(1) The victim is less than 13 years old;
(2) The victim is at least 13 but less than 16 years old; and (a) The actor is related to the victim by blood or affinity to the third degree, or (b) The actor has supervisory or disciplinary power over the victim by virtue of the actor’s legal, professional, or occupational status, or (c) The actor is a resource family parent, a guardian, or stands in loco parentis within the household
(b). An actor is guilty of sexual assault if he commits an act of sexual contact with a victim who is less than 13 years old and the actor is at least four years older than the victim.
(c). An actor is guilty of sexual assault if he commits an act of sexual penetration with another person under any one of the following circumstances:
(1) The actor uses physical force or coercion, but the victim does not sustain severe personal injury;
(2) The victim is on probation or parole, or is detained in a hospital, prison or other institution and the actor has supervisory or disciplinary power over the victim by virtue of the actor’s legal, professional or occupational status;
(3) The victim is at least 16 but less than 18 years old and:
(a) The actor is related to the victim by blood or affinity to the third degree; or
(b) The actor has supervisory or disciplinary power of any nature or in any capacity over the victim; or
(c) The actor is a resource family parent, a guardian, or stands in loco parentis within the household
(4) The victim is at least 13 but less than 16 years old and the actor is at least four years older than the victim.
N.J. Stat. § 2C:14
Age of Majority / Age of Consent / Age of Marriage
Age of Majority: 18. See, N.J. Stat. Ann. § 9:17B-3.
Age of Consent: 16. See, N.J. Stat. Ann. § 2C:14-2.
Age of Marriage with Parental Consent: 16 (under 16 with judicial consent).
Age of Marriage without Parental Consent: 18.
See, N.J. Stat. Ann. § 37:1-6.
Medical Neglect Statute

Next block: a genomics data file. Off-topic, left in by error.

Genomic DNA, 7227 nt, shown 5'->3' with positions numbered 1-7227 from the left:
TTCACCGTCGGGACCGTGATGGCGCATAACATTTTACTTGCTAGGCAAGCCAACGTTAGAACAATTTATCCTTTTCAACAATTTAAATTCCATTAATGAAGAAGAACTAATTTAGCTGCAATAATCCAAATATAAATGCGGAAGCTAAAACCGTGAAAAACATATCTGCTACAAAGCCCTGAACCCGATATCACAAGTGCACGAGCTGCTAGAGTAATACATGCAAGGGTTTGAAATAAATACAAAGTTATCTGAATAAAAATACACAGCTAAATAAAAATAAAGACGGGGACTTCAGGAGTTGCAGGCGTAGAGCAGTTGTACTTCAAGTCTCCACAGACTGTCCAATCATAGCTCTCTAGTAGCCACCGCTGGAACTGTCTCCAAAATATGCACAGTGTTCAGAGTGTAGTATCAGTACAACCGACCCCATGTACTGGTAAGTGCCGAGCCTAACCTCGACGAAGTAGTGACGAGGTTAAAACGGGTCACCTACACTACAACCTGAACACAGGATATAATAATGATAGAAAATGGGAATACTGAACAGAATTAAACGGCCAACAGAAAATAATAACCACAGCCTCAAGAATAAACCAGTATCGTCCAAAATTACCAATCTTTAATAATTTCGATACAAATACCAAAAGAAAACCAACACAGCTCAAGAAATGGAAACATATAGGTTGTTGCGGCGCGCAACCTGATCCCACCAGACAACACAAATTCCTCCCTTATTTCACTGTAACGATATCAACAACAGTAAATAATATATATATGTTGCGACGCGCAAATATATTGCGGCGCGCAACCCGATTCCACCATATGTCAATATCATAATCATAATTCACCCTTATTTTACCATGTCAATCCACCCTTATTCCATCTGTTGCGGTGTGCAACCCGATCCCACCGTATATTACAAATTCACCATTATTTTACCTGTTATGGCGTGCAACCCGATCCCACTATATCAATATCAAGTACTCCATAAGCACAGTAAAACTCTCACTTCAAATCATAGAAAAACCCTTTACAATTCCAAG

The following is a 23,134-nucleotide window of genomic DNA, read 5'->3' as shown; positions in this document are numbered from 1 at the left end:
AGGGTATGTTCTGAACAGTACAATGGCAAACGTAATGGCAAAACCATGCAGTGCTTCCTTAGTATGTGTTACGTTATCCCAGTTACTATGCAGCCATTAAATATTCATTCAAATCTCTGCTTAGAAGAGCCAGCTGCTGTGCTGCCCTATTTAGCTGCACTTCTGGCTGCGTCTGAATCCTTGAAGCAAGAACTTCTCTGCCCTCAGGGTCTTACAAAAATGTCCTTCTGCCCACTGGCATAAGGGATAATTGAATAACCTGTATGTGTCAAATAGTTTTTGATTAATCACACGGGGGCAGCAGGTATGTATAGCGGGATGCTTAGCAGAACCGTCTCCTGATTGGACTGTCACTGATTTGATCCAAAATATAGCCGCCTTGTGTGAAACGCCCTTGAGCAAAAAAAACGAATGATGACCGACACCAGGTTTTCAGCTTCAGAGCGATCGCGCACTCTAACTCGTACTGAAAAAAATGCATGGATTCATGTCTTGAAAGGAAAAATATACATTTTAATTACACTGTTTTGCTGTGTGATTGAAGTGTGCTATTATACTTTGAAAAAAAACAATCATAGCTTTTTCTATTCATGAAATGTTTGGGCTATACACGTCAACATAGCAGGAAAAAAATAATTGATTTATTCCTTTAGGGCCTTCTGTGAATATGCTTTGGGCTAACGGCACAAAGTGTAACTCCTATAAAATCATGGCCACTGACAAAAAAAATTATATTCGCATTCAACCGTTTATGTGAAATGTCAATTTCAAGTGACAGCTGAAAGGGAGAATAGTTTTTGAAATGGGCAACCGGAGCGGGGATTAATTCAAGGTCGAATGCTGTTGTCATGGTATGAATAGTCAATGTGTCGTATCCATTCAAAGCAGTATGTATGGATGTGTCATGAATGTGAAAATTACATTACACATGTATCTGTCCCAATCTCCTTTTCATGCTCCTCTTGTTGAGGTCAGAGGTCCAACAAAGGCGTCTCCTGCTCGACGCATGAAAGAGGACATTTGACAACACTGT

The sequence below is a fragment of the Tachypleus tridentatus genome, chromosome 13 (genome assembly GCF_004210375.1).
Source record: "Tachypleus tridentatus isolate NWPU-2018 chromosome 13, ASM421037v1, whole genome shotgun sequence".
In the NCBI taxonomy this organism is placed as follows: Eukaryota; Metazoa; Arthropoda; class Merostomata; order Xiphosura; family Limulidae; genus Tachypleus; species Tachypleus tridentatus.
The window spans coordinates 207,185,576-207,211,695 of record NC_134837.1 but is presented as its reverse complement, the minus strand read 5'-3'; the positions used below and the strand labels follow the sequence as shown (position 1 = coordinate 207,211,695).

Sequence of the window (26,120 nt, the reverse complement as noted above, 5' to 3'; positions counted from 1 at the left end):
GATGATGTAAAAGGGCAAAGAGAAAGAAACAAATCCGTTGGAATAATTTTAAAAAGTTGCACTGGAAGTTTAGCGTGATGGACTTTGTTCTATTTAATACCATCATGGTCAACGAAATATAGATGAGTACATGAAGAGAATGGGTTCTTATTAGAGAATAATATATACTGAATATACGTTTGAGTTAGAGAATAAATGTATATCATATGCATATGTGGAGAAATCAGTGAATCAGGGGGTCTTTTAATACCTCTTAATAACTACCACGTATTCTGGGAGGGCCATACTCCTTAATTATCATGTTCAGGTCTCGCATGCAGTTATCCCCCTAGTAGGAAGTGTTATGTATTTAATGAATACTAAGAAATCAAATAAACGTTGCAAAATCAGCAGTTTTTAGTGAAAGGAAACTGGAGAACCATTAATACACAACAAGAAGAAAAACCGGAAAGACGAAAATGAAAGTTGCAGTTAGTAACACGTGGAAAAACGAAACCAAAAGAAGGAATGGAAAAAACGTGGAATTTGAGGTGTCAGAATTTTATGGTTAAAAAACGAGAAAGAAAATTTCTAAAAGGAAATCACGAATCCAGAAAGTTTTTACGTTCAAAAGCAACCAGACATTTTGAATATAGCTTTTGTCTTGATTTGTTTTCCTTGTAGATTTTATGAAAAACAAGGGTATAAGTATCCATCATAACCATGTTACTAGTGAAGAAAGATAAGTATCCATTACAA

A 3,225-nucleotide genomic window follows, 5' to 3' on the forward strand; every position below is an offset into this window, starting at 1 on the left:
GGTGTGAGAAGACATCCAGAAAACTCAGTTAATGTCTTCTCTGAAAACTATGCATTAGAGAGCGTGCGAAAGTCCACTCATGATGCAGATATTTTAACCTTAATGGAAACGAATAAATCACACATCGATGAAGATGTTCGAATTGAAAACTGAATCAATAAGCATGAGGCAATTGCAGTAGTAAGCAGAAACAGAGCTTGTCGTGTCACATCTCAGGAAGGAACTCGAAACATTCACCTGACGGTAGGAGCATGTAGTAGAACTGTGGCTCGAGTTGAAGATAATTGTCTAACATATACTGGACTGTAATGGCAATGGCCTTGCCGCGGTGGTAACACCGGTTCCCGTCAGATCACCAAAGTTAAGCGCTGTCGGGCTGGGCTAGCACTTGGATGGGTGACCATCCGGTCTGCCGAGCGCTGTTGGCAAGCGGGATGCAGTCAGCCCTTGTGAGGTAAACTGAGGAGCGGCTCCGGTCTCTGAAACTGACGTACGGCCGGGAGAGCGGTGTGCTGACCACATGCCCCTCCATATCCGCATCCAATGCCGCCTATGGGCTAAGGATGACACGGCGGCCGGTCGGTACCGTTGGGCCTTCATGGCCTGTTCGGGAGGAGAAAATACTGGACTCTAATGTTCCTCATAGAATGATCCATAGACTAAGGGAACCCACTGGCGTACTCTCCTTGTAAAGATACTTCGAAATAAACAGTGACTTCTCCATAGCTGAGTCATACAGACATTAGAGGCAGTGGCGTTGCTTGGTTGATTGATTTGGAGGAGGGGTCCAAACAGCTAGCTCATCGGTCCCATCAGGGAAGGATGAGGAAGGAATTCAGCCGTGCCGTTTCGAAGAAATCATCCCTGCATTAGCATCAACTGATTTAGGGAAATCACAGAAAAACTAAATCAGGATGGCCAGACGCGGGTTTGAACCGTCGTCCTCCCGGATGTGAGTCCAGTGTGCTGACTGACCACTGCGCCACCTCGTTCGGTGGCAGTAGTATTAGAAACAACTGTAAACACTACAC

CIVIL MEDICAL NEGLECT STATUTE
A child shall not be considered neglected or abused solely because their parents provide spiritual treatment in accordance with the practices of a recognized religion. However, this exemption does not apply when laws related to communicable diseases and sanitary matters are violated.
New Jersey Civil Statute:
[N]o child who in good faith is under treatment by spiritual means alone through prayer in accordance with the tenets and practices of a recognized church or religious denomination by a duly accredited practitioner thereof shall for this reason alone be considered to be abused or neglected.
New Jersey Revised Statutes §9:6-8.21(1)(c)
The article to which this act is a supplement shall not be construed to deny the right of a parent, guardian or person having the care, custody and control of any child to treat or provide treatment for an ill child in accordance with the religious tenets of any church as authorized by other statutes of this State; provided, that the laws, rules, and regulations relating to communicable diseases and sanitary matters are not violated.
New Jersey Revised Statutes §9:6-1.1
CRIMINAL MEDICAL NEGLECT STATUTE
There is a religious exemption to child endangerment for those with a legal duty to care for the child.
New Jersey Civil Statute:
NEW JERSEY defense to child endangerment
Any person having a legal duty for the care of a child or who has assumed responsibility for the care of a child. . . who causes the child harm that would make the child an abused or neglected child as defined in R.S.9:6-1, R.S.9:6-3 and P.L. 1974, c. 119, s. 1 (C.9:6-8.21) is guilty of a crime of the second degree.
New Jersey Statutes §2C:24-4
Note: C.9:6-8.21 is a religious exemption to child abuse and neglect.
Current DNA Provision
*As of December 2018
c. An offense is committed either when every element occurs or, if a legislative purpose to prohibit a continuing course of conduct plainly appears, at the time when the course of conduct or the defendant's complicity therein is terminated. Time starts to run on the day after the offense is committed, except that when the prosecution is supported by physical evidence that identifies the actor by means of DNA testing or fingerprint analysis, time does not start to run until the State is in possession of both the physical evidence and the DNA or fingerprint evidence necessary to establish the identification of the actor by means of comparison to the physical evidence.
N.J. Stat. Ann. § 2C:1-6 (West)
Religous Liberty Statute
Religious liberty statute that could put children at risk
No law as of January 2017
The information provided is solely for informational purposes and is not legal advice. To determine the SOL in a particular case, contact a lawyer in the state.